Rev. Alban Butler (171173). Volume VII: July. The Lives of the Saints. 1866.
St. Julian, Anchoret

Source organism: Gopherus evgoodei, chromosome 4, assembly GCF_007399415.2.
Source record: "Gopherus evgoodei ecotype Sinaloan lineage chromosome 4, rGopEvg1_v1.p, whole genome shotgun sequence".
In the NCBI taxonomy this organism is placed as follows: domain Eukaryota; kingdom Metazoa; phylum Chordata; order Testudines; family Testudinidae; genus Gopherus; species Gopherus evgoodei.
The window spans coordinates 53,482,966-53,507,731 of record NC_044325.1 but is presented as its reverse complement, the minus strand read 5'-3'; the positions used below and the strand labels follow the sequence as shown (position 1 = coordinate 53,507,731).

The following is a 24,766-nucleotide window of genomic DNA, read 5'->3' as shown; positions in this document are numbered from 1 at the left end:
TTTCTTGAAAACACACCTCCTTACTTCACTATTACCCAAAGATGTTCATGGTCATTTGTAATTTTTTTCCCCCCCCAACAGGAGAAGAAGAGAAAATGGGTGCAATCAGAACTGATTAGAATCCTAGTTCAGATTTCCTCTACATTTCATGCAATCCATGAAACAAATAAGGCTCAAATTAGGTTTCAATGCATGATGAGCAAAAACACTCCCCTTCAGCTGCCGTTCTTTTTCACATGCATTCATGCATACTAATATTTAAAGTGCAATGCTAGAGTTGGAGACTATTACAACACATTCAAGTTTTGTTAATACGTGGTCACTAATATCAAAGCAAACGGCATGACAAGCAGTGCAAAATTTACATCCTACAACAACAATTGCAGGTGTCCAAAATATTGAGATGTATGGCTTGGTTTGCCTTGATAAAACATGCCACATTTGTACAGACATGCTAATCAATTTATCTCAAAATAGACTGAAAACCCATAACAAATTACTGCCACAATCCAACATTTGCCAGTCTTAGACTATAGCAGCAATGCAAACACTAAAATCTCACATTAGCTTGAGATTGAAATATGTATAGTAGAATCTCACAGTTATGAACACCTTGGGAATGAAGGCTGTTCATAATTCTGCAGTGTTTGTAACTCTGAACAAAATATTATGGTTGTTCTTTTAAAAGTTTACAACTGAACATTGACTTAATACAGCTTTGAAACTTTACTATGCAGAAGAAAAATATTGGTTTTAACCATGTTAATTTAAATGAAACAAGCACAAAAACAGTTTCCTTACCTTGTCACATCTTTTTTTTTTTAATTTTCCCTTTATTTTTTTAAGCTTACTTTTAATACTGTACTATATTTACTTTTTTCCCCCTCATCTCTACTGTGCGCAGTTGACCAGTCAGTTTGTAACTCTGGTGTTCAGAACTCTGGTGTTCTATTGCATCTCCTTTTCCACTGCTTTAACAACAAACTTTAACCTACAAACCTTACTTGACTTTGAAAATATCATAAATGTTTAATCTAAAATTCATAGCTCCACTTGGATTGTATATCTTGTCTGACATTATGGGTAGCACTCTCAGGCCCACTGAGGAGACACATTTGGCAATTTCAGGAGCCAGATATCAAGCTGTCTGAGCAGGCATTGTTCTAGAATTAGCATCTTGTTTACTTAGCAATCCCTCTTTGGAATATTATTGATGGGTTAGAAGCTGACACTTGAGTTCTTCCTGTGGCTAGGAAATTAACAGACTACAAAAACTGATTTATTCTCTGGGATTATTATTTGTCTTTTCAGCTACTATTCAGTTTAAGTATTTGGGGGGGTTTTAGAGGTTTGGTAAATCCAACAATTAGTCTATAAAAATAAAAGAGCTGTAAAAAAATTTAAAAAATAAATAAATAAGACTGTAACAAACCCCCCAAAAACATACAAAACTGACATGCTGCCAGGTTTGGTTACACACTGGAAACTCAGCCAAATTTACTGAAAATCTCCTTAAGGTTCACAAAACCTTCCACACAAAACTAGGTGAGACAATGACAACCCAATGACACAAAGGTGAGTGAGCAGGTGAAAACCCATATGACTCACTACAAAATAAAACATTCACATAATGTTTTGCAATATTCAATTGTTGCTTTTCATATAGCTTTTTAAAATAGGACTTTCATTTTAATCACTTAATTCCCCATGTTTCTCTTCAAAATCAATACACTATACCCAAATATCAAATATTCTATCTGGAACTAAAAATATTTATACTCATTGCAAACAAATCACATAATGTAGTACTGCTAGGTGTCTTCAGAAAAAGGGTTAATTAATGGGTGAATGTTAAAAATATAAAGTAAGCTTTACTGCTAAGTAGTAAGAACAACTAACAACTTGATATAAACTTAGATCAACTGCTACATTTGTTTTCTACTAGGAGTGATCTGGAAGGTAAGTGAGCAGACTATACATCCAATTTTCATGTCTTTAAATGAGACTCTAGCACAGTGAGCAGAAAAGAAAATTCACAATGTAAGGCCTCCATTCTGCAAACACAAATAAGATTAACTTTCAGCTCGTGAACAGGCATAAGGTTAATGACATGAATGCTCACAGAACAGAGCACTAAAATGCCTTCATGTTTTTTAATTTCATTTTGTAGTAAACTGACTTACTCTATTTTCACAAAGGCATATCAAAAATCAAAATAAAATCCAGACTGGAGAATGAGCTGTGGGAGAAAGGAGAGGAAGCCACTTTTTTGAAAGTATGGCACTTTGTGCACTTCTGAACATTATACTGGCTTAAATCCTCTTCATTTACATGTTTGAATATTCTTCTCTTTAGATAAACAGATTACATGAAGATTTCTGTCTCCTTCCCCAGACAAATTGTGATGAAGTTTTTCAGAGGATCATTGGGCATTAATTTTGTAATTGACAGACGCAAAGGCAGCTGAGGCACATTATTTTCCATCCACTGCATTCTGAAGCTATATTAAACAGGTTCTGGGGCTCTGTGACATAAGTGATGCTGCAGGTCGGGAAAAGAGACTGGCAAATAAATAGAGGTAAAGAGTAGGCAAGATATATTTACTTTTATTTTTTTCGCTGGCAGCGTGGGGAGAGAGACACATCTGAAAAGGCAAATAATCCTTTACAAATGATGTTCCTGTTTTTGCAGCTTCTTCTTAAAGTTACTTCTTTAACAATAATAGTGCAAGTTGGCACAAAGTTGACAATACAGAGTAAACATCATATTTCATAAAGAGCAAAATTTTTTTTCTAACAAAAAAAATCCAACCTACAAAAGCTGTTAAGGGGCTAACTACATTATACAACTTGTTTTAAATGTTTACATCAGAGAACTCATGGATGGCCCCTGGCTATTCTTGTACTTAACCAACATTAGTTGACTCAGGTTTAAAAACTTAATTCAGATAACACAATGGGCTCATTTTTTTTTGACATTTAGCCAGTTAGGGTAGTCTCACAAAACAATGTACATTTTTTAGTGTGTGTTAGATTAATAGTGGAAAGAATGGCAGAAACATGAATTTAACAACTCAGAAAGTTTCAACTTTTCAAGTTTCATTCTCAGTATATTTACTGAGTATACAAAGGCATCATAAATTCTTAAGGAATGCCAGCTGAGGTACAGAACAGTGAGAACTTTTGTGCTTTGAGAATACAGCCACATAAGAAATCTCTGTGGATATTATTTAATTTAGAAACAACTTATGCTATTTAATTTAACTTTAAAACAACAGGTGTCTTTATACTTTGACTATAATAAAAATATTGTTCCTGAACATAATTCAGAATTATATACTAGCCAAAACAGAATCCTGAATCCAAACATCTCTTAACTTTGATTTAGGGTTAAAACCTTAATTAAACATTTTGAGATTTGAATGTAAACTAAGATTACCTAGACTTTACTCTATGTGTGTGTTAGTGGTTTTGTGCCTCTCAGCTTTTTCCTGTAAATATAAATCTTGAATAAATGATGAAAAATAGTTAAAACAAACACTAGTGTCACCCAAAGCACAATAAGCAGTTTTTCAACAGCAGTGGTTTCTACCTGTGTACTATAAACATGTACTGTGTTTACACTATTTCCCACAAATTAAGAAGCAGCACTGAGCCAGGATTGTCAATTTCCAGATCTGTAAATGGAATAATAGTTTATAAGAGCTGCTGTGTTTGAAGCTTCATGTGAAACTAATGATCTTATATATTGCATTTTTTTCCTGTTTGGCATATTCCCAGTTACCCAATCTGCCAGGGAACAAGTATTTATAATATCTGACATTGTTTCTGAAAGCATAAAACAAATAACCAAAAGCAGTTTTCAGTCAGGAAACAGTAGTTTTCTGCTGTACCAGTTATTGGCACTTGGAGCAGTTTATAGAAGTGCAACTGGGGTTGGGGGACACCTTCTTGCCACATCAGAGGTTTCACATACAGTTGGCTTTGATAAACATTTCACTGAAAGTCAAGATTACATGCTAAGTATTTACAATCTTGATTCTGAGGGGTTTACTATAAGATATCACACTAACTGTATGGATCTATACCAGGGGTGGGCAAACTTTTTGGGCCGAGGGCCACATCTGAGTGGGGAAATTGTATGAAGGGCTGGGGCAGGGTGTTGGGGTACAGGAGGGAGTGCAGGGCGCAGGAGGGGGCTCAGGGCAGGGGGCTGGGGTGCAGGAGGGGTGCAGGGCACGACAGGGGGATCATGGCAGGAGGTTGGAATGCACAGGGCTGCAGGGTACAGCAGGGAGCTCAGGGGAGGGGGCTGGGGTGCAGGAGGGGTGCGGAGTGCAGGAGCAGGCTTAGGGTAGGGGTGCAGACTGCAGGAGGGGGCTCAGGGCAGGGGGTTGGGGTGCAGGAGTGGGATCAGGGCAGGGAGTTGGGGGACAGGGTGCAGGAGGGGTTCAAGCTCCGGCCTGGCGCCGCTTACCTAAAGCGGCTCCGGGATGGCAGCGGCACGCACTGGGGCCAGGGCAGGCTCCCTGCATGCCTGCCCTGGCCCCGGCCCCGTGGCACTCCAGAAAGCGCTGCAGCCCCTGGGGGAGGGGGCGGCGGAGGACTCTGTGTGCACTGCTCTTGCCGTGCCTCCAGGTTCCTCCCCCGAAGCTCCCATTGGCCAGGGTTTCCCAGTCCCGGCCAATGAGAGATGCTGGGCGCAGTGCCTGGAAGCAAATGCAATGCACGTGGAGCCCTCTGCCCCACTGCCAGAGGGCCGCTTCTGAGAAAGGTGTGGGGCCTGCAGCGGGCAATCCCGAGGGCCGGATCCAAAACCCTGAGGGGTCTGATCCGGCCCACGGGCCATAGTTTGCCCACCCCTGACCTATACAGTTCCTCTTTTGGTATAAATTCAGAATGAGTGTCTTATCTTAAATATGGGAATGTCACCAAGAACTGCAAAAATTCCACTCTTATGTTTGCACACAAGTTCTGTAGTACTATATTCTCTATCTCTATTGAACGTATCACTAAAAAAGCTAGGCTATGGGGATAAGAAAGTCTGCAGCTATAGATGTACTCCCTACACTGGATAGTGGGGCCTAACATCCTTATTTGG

THIS saint was carried away captive from some western country when he was very young, and sold for a slave in Syria. For some years he much aggravated the weight of his chains by his impatience under them; till having the happiness to receive the light of faith he found them exceedingly lightened by the comfort which religion afforded him. A right use of his afflictions from that moment contributed much to the sanctification of his soul. Not long after he recovered his liberty by the death of his master, and immediately in the fervour of his devotion dedicated himself to the service of God in an austere monastery in Mesopotamia. He frequently resorted to the great St. Ephrem for advice and instructions in the exercises of virtue; and that holy man went often to see him, that he might edify himself by his saintly conversation. This learned doctor of the Syriac church tells us, that he could not forbear always admiring the sublime sentiments and spiritual lights with which God favoured a man who appeared in the eyes of the world ignorant and a barbarian. Julian was of a robust body, inured to labour, but he weakened and emaciated it by great austerities. He worked with his hands, making sails for ships; and wept almost continually at the consideration of his past sins, and of the divine judgments. St. Ephrem tells us that he often admired to find that in the copies of the Holy Bible after Julian had used them some days, several words were effaced, and others rendered scarcely legible, though the manuscripts were entire and fair before; and that the holy man candidly confessed to him when he one day asked him the reason, that the tears which he shed in reading often blotted out letters and words. Our saint always looked upon himself as a criminal, trembling, and expecting every moment the coming of his judge to call him to an account. It is easy to imagine how remote such a disposition of mind was from being capable of entertaining the very thought of amusements. His extreme humility appeared in his words, dress, and all his actions. He had much to suffer from certain tepid and slothful monks; but regarded himself as happy to meet with so favourable opportunities of redeeming his sins, and of exercising acts of penance, patience, meekness, and charity. Prayer was almost the uninterrupted employment of his heart. He made in his little cell a kind of a sepulchre, where he lived retired for greater solitude whenever his presence was not required at duties of the community. He assisted at the divine office without ever moving his body, keeping his whole attention fixed on God, as if he had been standing before the tribunal of his sovereign judge. St. Ephrem assures us that God honoured him with the gift of miracles. Sozomen writes1 that his life was so austere, that he seemed almost to live without a body. Thus he spent twenty-five years in his monastery, purifying his soul by patience, obedience, and the labours of penance. He passed to a glorious immortality about the year 370. See his life written by his friend the great St. Ephrem, Op. t. 3, p. 254, ed. Vatic.